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The Problem With Vampire Christianity

Editors’ Note: Today we’re a featuring a special article from the archives by the late Dallas Willard. His inspiring voice encouraged all to abide in Christ and pursue obedience. Willard was and is a true gift to the church.  

If we are Christians simply by believing Jesus died for our sins and that all we need is to have our sins forgiven in order to go to heaven when we die, then why do some people keep insisting that something more than this is desirable? Lordship, discipleship, spiritual formation and the like?

What more could one want than to be sure of their eternal destiny and enjoy life among others who profess the same faith as they do? Of course, everyone wants to be a good person. But that does not require that you actually do what Jesus himself said and did. Haven’t you heard? “Christians are not perfect. Just forgiven.”

Now those who honestly find themselves concerned about such matters might find it helpful to consider four simple points.

Vampire Christianity

First, there is absolutely nothing in what Jesus himself or his early followers taught that suggests you can decide just to enjoy forgiveness at Jesus’ expense and have nothing more to do with him.

Some years ago, A.W. Tozer expressed his “feeling that a notable heresy has come into being throughout evangelical circles — the widely accepted concept that we humans can choose to accept Christ only because we need him as Savior and that we have the right to postpone our obedience to him as Lord as long as we want to!”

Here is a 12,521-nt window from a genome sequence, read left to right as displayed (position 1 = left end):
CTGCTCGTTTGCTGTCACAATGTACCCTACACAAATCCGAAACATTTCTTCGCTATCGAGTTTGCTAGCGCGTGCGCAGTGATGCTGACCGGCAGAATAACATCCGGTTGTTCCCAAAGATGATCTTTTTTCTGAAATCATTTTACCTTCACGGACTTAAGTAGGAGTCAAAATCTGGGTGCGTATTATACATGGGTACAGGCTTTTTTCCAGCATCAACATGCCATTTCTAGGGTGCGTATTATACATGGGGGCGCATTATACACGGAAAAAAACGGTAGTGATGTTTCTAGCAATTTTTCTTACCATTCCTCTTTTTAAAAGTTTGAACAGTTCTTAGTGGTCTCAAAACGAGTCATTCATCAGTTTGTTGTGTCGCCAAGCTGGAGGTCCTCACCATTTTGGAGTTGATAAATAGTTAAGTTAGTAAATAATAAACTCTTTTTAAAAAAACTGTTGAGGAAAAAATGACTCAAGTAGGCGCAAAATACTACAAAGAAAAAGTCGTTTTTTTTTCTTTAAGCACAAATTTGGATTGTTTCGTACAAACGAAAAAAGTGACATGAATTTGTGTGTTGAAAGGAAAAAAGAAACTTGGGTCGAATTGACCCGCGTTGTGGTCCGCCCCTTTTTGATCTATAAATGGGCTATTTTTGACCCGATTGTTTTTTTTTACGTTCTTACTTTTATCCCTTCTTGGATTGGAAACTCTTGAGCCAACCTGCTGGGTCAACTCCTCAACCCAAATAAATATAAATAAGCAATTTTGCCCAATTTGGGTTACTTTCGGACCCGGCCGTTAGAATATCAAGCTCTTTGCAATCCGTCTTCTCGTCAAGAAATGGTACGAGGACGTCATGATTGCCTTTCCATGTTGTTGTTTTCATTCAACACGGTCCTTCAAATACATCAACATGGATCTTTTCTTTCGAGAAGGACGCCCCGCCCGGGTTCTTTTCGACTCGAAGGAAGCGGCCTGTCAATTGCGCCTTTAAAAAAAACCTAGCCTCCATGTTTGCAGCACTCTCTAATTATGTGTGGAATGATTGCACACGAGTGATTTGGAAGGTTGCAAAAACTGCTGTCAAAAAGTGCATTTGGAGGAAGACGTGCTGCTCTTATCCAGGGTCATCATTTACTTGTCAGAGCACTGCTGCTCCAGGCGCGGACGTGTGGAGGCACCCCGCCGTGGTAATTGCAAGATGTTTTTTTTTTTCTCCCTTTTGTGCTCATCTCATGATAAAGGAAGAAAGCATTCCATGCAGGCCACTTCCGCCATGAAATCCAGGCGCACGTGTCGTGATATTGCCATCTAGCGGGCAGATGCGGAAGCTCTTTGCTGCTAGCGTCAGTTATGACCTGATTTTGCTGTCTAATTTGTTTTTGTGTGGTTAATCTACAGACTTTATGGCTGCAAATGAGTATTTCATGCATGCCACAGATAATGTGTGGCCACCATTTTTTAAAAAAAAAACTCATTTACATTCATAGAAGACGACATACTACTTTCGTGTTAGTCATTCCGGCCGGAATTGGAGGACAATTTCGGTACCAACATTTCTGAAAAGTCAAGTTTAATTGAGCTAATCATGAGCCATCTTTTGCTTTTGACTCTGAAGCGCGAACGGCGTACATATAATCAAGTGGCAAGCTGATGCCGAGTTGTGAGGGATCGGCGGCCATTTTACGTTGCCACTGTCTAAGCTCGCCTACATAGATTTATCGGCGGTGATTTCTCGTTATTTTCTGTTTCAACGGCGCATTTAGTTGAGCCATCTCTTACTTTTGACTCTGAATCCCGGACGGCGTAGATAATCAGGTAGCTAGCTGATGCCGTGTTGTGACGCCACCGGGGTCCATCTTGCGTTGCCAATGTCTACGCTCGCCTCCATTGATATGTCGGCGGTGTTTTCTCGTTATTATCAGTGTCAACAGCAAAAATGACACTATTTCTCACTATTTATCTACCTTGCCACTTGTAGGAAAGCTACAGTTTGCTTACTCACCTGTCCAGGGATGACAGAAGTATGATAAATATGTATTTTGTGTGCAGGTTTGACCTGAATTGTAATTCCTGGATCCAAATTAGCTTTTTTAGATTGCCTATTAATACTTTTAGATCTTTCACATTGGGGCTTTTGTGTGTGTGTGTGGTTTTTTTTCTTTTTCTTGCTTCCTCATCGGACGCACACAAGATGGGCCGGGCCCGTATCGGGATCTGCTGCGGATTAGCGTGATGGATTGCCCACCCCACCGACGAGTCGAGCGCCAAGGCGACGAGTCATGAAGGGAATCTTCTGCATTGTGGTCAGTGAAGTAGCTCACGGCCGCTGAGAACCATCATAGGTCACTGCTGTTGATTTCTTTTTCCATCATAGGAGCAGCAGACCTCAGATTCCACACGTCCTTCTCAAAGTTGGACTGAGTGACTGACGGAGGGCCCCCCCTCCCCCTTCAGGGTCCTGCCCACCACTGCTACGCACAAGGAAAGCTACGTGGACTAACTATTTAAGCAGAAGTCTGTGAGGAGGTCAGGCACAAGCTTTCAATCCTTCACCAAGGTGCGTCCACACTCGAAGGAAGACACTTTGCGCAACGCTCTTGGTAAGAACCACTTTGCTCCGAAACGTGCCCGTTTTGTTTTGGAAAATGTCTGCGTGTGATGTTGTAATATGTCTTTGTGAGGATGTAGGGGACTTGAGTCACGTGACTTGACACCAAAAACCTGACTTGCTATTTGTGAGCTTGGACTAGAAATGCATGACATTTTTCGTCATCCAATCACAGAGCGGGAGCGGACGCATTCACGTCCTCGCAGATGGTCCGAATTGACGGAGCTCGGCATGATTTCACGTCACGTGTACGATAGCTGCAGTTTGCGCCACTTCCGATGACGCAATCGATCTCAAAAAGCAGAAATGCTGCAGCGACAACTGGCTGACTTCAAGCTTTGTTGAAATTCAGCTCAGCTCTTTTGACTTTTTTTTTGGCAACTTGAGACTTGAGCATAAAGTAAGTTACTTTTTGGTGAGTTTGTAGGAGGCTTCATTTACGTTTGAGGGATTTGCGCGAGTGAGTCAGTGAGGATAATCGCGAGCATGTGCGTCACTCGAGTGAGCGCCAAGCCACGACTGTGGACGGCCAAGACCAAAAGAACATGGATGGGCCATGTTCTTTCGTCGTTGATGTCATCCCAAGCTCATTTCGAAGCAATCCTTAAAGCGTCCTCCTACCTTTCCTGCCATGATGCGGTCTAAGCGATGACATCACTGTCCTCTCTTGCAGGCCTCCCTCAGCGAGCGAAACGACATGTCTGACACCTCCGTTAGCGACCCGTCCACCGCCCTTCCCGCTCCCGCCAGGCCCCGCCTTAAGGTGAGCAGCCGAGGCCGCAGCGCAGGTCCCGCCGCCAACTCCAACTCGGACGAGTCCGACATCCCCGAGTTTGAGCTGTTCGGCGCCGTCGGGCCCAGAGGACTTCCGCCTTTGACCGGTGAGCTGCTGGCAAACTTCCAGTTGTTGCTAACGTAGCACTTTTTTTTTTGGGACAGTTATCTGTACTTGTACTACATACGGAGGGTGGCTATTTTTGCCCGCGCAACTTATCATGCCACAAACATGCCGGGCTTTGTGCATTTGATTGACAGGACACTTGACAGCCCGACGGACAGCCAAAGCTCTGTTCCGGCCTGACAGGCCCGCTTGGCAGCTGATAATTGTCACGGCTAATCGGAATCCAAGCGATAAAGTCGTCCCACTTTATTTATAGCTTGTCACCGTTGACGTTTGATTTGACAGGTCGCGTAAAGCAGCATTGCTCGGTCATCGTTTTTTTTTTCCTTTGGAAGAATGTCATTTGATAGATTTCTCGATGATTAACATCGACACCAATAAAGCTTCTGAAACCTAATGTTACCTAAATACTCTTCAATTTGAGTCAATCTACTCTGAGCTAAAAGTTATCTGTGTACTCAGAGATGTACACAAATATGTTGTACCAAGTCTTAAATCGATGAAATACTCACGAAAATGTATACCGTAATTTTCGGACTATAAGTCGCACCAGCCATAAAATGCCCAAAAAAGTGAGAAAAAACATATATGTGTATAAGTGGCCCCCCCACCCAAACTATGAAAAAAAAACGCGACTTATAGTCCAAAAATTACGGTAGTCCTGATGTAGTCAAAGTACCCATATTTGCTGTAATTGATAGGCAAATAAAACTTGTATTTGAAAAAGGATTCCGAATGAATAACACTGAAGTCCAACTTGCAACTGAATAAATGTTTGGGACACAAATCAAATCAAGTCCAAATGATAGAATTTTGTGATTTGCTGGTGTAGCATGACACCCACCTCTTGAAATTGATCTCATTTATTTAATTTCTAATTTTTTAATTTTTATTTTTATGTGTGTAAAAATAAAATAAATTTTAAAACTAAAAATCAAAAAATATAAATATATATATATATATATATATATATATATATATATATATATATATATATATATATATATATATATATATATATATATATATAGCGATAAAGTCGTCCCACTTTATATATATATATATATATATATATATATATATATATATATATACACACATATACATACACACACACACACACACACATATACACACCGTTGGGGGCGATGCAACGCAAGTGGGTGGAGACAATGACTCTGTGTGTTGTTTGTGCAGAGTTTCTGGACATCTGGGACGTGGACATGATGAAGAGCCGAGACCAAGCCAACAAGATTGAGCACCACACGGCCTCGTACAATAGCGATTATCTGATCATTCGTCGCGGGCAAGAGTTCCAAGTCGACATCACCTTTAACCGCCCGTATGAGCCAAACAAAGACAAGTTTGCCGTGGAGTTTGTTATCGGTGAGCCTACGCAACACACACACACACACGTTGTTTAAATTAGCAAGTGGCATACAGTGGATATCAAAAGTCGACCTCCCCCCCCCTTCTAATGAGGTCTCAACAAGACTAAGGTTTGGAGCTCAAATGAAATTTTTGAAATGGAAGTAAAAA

This “heresy” has created the impression that it is quite reasonable to be a “vampire Christian.” One, in effect, says to Jesus: “I’d like a little of your blood, please. But I don’t care to be your student or have your character. In fact, won’t you just excuse me while I get on with my life, and I’ll see you in heaven.” But is this really acceptable to Jesus?

And when you stop to think of it, how could one actually trust him for forgiveness of sins while not trusting him for much more than that? You can’t trust him without believing that he was right about everything and that he alone has the key to every aspect of our lives here on earth.

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DALLAS WILLARD was a Professor in the School of Philosophy at the University of Southern California in Los Angeles. He taught at USC, where he was Director of the School of Philosophy from 1982-1985. He also taught at the University of Wisconsin (Madison, 1960-1965), and held visiting appointments at UCLA (1969) and the University of Colorado (1984). Dallas Willard passed away on May 8, 2013, at the age of 77.